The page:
This enhanced memory can be particularly in relation to points of facts and visual memory. For example, in Part 1 where I introduce famous examples of neurodiverse thinkers, consider Stephen Wiltshire’s extreme capabilities to sketch a city from memory following a brief helicopter ride. The enhanced retention of key points of law may well have helped some neurodiverse officers through the promotion process to date. For example, providing an advantage in the NPPF Step 2 Sergeant’s exam and Inspector’s exam. This YouTube video explains the key functions of memory and offers some top tips, which may help candidates preparing for upcoming promotion boards. I also cover plenty of thinking tools and memory aids within my digital toolkits and Masterclass video.
How are you utilising memory aids to assist in your preparation for promotion?
6: Desire and willingness to do things better and differently
Importantly, this desire to improve public service in policing is based on evidence. ‘Evidence-based policing’ is often discussed as the ideal by forces and the College of Policing but is not always practiced. For example, how often have you seen things progress beyond Step 1 of the ‘Ladder of Evidence’ when a new operational initiative or business change has been introduced? Those with neurodiverse conditions, skills or abilities can spot opportunities to do things differently, then formulate a way to authentically assess its impact. The disregard for social norms or when others say you can’t do something epitomises this strength.
A massively inspiring individual to me personally is Elon Musk, who happens to have Asperger’s as I outlined in Part 1 of this in-depth blog on neurodiversity. I shared the below video recently, since I believe it epitomises thinking differently and spotting opportunities perfectly; it’s well worth 3 minutes of your time!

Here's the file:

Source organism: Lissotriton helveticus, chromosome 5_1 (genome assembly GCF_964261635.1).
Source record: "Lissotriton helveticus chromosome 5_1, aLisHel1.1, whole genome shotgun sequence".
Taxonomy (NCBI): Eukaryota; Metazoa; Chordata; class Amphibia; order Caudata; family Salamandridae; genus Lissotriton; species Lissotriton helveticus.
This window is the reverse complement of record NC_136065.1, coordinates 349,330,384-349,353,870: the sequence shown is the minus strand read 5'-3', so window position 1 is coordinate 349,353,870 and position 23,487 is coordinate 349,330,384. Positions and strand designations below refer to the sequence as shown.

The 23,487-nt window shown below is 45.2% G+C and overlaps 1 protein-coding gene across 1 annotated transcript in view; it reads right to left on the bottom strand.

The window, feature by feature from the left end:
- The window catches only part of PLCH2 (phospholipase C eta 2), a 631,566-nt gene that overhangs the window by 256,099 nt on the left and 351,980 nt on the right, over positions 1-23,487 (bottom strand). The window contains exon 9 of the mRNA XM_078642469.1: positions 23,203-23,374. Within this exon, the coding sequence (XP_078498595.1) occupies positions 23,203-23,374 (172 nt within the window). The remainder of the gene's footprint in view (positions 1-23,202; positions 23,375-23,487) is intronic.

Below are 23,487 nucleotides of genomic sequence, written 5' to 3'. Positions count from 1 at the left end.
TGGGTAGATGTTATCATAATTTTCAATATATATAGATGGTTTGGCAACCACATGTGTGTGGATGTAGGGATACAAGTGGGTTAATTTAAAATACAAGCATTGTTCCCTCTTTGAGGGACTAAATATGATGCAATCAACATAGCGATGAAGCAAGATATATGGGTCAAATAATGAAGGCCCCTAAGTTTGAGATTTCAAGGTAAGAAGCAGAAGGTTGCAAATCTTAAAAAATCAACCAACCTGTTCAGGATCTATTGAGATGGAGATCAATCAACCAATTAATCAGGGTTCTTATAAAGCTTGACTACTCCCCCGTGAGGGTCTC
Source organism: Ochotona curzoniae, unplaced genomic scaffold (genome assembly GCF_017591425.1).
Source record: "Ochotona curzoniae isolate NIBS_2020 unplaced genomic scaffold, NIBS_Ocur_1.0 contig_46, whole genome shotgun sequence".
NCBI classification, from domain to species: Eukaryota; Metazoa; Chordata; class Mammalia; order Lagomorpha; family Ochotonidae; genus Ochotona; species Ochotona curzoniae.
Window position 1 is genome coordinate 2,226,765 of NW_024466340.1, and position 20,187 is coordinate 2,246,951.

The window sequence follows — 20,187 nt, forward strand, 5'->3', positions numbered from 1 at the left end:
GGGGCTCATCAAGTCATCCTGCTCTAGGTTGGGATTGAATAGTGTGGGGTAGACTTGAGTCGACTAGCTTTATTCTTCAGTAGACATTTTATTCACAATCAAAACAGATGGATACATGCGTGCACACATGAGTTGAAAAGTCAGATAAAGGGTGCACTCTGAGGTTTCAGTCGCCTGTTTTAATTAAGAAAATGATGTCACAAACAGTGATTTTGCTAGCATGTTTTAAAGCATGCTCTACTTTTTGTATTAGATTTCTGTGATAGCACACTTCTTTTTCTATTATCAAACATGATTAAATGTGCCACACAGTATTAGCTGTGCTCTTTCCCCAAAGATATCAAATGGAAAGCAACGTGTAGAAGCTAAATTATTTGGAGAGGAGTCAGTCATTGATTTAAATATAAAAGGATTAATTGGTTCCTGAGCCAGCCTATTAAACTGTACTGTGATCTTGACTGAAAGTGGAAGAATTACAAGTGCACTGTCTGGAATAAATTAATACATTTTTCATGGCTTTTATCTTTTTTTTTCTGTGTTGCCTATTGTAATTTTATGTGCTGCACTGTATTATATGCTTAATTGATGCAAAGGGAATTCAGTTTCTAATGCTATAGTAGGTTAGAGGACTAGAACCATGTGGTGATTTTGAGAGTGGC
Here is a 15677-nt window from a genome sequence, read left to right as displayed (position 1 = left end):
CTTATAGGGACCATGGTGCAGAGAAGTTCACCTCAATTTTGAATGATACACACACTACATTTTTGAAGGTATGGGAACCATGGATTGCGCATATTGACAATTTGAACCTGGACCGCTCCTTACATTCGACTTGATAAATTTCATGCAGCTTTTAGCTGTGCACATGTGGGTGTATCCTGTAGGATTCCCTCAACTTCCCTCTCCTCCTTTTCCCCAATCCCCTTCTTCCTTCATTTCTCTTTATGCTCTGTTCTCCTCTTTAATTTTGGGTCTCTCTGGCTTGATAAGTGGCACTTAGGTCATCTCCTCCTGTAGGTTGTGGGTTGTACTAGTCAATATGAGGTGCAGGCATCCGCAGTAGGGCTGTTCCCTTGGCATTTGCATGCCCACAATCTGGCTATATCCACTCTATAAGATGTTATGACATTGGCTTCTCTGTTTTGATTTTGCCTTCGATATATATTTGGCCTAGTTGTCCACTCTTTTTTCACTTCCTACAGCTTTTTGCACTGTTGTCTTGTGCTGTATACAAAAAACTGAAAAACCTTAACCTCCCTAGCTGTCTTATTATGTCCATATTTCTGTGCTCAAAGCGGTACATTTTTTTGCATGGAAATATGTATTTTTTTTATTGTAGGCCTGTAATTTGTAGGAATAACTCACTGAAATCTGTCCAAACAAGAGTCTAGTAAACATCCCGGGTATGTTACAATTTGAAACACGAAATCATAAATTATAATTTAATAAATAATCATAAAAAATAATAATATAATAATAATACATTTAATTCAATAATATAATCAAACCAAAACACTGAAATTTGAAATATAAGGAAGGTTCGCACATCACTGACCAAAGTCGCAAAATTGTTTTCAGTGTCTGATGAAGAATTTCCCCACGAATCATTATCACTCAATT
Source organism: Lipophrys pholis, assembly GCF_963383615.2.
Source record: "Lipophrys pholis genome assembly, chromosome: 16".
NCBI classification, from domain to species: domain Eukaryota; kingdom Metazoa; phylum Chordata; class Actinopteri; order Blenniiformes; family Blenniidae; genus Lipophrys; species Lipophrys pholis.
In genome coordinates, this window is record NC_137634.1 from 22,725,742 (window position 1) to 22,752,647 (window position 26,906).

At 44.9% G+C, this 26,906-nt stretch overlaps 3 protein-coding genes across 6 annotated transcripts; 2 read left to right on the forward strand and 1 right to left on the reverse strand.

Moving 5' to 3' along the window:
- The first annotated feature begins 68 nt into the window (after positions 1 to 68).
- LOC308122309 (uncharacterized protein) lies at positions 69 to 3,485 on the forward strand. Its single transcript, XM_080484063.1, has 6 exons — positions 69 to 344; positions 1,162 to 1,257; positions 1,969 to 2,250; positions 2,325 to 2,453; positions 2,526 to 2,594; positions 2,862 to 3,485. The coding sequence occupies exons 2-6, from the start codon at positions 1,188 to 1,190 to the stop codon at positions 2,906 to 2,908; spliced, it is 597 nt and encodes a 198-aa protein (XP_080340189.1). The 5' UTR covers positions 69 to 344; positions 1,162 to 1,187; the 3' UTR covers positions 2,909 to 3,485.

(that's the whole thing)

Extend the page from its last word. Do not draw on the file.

What’s your best evidence of a time where you have delivered, supported and inspired others?
Let’s look at change in a bit more depth, because it can be a stereotypical misconception about those with ASCs…
Change as a Comfort Zone
Some people don’t like change, but you need to embrace change if the alternative is disaster.” – Elon Musk
Many individuals with ASCs find comfort in personal daily routines, habits, or repetitive behaviour, where changes to this can cause distress or anxiety. However, it does not necessarily follow that business changes at work would equally bring great discomfort, distress or even resistance to change. It is important when leading change to know that this would be an oversimplified generalisation. The ‘comfort’ comes from having things in order and doing things in the best possible way. This means that unlike many of their colleagues, everyday working in a system which could be made much more efficient or effective (see my PEEL video for more on those subjects!) is something that in fact causesdiscomfort and stress. This is an important area to recognise different thinkers. They can therefore be great change navigators, where changing policing for the better is a true comfort zone.